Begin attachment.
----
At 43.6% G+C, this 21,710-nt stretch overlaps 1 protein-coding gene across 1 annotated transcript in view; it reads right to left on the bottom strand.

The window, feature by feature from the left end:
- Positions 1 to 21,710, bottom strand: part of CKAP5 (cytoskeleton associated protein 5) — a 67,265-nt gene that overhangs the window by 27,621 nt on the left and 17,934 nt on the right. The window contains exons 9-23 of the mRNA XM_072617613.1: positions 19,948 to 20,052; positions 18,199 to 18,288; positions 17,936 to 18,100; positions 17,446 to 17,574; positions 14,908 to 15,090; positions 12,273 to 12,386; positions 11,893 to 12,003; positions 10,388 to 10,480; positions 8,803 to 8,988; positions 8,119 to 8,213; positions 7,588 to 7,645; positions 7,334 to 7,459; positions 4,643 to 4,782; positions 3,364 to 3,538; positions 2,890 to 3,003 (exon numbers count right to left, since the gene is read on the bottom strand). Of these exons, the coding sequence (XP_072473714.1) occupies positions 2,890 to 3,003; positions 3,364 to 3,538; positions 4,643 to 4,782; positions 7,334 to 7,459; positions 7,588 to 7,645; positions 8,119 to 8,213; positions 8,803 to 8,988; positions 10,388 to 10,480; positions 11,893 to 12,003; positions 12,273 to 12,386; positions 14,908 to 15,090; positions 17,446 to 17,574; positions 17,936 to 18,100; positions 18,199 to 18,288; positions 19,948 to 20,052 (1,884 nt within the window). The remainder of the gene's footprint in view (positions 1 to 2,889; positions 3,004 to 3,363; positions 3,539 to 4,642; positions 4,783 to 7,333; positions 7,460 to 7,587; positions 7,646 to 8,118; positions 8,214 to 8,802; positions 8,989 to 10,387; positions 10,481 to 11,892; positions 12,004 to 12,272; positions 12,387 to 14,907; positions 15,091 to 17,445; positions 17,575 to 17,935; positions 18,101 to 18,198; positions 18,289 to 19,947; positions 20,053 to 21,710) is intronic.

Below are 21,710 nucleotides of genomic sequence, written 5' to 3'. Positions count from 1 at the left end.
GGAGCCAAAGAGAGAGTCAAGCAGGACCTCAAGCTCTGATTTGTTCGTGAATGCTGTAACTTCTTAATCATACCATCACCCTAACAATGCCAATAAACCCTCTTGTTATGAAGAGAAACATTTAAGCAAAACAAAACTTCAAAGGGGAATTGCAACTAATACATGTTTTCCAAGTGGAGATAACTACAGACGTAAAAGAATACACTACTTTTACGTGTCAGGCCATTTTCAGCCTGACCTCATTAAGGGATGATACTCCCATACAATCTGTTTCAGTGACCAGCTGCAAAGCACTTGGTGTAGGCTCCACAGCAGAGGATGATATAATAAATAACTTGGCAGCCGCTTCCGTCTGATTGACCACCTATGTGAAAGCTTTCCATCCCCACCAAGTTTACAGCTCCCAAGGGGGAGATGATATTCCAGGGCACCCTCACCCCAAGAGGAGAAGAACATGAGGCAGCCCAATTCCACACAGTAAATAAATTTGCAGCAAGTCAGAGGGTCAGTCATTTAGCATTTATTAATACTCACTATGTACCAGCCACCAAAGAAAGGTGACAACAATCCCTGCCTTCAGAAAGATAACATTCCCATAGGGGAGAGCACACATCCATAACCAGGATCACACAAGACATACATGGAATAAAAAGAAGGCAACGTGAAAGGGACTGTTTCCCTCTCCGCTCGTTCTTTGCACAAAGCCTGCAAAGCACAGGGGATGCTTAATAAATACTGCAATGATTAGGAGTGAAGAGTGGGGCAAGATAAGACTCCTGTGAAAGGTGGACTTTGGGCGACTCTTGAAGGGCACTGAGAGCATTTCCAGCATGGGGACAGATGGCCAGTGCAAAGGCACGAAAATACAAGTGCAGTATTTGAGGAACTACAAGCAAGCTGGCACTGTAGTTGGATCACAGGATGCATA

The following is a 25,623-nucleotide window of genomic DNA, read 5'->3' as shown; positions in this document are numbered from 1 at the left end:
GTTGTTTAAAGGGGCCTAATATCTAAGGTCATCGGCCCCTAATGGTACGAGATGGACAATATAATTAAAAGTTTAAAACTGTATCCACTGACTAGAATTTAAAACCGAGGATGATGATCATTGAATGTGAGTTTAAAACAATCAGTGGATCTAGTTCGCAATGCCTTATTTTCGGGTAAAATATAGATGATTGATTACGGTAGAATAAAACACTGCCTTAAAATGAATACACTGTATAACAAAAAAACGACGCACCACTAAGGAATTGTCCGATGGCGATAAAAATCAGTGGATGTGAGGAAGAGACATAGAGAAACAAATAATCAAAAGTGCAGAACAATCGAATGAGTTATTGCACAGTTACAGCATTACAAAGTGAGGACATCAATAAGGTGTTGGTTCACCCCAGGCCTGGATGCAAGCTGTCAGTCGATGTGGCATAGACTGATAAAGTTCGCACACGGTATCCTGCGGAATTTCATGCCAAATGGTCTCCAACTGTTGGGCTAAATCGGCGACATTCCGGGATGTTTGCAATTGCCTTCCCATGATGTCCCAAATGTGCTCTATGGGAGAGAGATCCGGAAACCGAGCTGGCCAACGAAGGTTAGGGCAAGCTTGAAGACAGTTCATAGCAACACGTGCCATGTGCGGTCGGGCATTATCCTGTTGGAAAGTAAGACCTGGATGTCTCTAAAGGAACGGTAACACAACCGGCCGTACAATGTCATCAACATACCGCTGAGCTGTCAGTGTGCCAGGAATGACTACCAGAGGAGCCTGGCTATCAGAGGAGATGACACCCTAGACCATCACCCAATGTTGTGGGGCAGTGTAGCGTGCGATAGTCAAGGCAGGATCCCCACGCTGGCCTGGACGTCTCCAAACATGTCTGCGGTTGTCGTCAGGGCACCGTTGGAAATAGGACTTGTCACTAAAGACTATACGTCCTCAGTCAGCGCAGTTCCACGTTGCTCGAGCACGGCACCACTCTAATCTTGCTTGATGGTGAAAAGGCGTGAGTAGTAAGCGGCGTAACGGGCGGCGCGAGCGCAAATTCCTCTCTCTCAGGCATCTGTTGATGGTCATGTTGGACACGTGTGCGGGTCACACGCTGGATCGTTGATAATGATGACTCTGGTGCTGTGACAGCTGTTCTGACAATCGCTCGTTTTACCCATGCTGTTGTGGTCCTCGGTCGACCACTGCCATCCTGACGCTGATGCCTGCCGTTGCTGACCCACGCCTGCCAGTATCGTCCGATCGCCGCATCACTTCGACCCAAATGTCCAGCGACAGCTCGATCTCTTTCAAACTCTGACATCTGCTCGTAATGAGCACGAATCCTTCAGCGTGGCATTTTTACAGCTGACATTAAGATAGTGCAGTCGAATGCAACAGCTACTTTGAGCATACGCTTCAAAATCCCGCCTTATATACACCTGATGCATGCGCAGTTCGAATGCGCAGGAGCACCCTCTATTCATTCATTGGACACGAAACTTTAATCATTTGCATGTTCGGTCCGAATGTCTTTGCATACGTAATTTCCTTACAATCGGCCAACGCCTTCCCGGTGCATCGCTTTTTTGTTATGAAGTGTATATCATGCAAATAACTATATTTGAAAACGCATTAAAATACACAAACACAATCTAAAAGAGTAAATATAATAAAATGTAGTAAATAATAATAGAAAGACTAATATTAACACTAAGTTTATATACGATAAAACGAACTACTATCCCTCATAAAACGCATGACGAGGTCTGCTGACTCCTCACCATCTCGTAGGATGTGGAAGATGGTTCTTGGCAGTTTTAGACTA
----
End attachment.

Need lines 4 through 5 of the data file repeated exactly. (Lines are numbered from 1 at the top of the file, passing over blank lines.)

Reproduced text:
Below are 21,710 nucleotides of genomic sequence, written 5' to 3'. Positions count from 1 at the left end.
GGAGCCAAAGAGAGAGTCAAGCAGGACCTCAAGCTCTGATTTGTTCGTGAATGCTGTAACTTCTTAATCATACCATCACCCTAACAATGCCAATAAACCCTCTTGTTATGAAGAGAAACATTTAAGCAAAACAAAACTTCAAAGGGGAATTGCAACTAATACATGTTTTCCAAGTGGAGATAACTACAGACGTAAAAGAATACACTACTTTTACGTGTCAGGCCATTTTCAGCCTGACCTCATTAAGGGATGATACTCCCATACAATCTGTTTCAGTGACCAGCTGCAAAGCACTTGGTGTAGGCTCCACAGCAGAGGATGATATAATAAATAACTTGGCAGCCGCTTCCGTCTGATTGACCACCTATGTGAAAGCTTTCCATCCCCACCAAGTTTACAGCTCCCAAGGGGGAGATGATATTCCAGGGCACCCTCACCCCAAGAGGAGAAGAACATGAGGCAGCCCAATTCCACACAGTAAATAAATTTGCAGCAAGTCAGAGGGTCAGTCATTTAGCATTTATTAATACTCACTATGTACCAGCCACCAAAGAAAGGTGACAACAATCCCTGCCTTCAGAAAGATAACATTCCCATAGGGGAGAGCACACATCCATAACCAGGATCACACAAGACATACATGGAATAAAAAGAAGGCAACGTGAAAGGGACTGTTTCCCTCTCCGCTCGTTCTTTGCACAAAGCCTGCAAAGCACAGGGGATGCTTAATAAATACTGCAATGATTAGGAGTGAAGAGTGGGGCAAGATAAGACTCCTGTGAAAGGTGGACTTTGGGCGACTCTTGAAGGGCACTGAGAGCATTTCCAGCATGGGGACAGATGGCCAGTGCAAAGGCACGAAAATACAAGTGCAGTATTTGAGGAACTACAAGCAAGCTGGCACTGTAGTTGGATCACAGGATGCATA